Reducing regulations for small farmers a priority for Central Valley Regional Water Quality Control Board
The Central Valley Regional Water Quality Control Board heard from a panel of researchers and ranchers last week describing how the unique characteristics of upper watershed irrigated pastures may call for a separate set of regulations that would reduce the regulatory burden on Nevada County farmers.
However, a decision by the water board on those different regulations isn’t expected until summer.
The board was petitioned by Nevada County’s subwatershed group Executive Director Lesa Osterholm to create separate regulations for farmlands with low impact to water health, such as irrigated pastures, managed wetlands, organic and long-term crops, and foothills and higher elevation areas.
Osterholm said all Nevada County farms should be recognized as low-threat areas due to their vegetation coverage, low sediment run-off risk, slow flow of water, and dearth of harmful chemicals and tilling.
Currently, small farmers in so-called low threat areas and large industrial farmers face the same regulations and costs regardless of their potential impact to water health.
“The regulations are one size fits all, we go by the same rules as big guys down in the San Joaquin Valley growing all kinds of crops,” Nevada County cow-calf farmer Laura Barhydt said.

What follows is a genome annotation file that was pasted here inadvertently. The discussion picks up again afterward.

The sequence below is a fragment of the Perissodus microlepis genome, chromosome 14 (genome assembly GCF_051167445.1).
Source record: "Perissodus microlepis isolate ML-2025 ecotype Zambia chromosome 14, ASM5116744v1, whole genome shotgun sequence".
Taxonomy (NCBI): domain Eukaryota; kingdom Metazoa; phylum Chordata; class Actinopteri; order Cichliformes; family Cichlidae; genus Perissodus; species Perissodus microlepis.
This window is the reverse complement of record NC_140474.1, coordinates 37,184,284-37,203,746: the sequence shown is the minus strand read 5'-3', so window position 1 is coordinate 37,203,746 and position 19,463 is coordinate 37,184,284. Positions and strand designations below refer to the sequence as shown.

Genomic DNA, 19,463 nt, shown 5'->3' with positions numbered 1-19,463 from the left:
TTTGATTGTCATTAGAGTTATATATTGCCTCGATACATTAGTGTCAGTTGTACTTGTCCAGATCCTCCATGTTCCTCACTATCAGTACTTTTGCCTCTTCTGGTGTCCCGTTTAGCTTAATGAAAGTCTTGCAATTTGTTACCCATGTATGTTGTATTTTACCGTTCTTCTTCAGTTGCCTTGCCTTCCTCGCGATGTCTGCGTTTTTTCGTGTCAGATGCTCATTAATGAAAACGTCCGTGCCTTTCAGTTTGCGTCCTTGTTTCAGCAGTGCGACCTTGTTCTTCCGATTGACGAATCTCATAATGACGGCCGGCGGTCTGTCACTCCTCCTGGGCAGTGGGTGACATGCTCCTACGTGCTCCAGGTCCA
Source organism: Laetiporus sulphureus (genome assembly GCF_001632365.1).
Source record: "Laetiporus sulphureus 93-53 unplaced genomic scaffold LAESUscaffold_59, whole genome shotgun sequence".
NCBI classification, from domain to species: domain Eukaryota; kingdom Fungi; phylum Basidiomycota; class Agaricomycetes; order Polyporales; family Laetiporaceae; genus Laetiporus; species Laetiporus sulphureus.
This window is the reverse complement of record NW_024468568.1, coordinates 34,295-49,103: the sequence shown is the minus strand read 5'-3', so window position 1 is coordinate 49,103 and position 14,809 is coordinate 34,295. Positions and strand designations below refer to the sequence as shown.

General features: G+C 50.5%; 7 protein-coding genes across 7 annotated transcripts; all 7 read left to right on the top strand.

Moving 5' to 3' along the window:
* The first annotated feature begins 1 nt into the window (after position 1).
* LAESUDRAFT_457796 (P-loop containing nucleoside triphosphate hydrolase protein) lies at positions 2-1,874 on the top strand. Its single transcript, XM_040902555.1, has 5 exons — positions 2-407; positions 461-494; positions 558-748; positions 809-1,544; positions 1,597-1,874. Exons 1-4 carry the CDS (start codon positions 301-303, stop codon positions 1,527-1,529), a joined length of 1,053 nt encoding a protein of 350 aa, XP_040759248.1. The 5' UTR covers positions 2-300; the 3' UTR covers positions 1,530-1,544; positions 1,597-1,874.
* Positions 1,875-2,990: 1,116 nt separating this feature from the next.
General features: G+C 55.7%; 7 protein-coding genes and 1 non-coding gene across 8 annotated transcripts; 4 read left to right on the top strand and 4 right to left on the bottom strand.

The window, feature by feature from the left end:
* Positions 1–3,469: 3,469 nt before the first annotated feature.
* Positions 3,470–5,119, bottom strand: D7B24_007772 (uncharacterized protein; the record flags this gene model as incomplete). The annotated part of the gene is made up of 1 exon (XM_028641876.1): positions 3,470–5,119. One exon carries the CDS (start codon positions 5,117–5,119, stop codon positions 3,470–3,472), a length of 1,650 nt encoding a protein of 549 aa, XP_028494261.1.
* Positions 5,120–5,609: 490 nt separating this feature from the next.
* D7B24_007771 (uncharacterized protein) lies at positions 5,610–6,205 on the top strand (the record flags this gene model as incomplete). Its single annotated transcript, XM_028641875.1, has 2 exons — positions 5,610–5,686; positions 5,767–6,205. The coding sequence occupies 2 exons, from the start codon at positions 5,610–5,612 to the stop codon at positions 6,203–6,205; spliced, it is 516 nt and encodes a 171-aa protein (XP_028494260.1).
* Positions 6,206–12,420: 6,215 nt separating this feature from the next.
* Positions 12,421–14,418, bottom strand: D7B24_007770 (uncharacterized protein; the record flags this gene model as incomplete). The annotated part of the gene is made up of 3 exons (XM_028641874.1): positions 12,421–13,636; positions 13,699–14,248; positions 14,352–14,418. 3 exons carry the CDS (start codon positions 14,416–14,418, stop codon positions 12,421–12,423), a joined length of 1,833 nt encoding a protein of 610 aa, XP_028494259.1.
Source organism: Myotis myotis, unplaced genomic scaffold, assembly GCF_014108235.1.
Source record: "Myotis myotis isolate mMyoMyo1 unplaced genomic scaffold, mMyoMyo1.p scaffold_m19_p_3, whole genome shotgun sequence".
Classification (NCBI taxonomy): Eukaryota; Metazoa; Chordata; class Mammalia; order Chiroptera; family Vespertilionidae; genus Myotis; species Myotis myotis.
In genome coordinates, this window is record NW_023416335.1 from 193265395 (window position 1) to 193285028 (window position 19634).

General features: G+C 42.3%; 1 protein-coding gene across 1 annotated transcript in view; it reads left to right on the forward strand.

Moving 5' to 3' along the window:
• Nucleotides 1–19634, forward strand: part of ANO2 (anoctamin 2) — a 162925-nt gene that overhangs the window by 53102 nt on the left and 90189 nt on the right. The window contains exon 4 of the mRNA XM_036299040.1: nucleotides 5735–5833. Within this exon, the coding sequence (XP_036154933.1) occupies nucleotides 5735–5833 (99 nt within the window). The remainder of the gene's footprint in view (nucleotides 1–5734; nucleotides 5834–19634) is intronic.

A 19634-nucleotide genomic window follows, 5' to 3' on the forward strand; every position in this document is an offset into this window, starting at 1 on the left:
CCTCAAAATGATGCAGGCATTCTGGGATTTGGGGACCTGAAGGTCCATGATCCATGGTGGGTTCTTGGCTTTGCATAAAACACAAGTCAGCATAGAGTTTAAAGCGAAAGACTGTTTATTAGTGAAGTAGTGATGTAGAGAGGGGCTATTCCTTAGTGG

During the meeting, UC Davis researcher Ken Tate presented findings that supported claims from local farmers that the risk of contamination due to fertilizer or pesticide use is low and the risk of erosion and sediment loss is minimal.
According to research Tate presented, well-managed pastures help clean and maintain water sources and present low risks to water quality.
UC Davis agricultural economist Tina Saitone presented research suggesting the economic model of farms in Nevada County is dissimilar enough from those across the state to warrant a separate fee and regulation structure.
According to Saitone’s research, a grower would need 12 acres of irrigated pasture to generate the same net returns as an acre of almonds or 13 acres to match the return of an acre of walnuts.
“Irrigated pasture operations will pay 12 times the fee to have enough land to generate the same net return,” Saitone’s presentation said.
According to Sue McConnell, supervising water resources control engineer for the water board, while the issue is a prominent one, the agency is still in the early stages of tackling the problem.
“It is definitely a high priority for our board,” McConnell said. “The board seemed supportive of our effort, but we are still fact-finding and gathering information.”
McConnell said the agency will continue studying the matter and present more findings to the board next summer, when it expects to make a decision on the regulations.
According to board documents, some possible paths forward include creating entirely separate regulations for low-impact crops, reducing the regulations they are subject to or creating a waiver system.
To contact Staff Writer John Orona, email firstname.lastname@example.org or call 530-477-4229.
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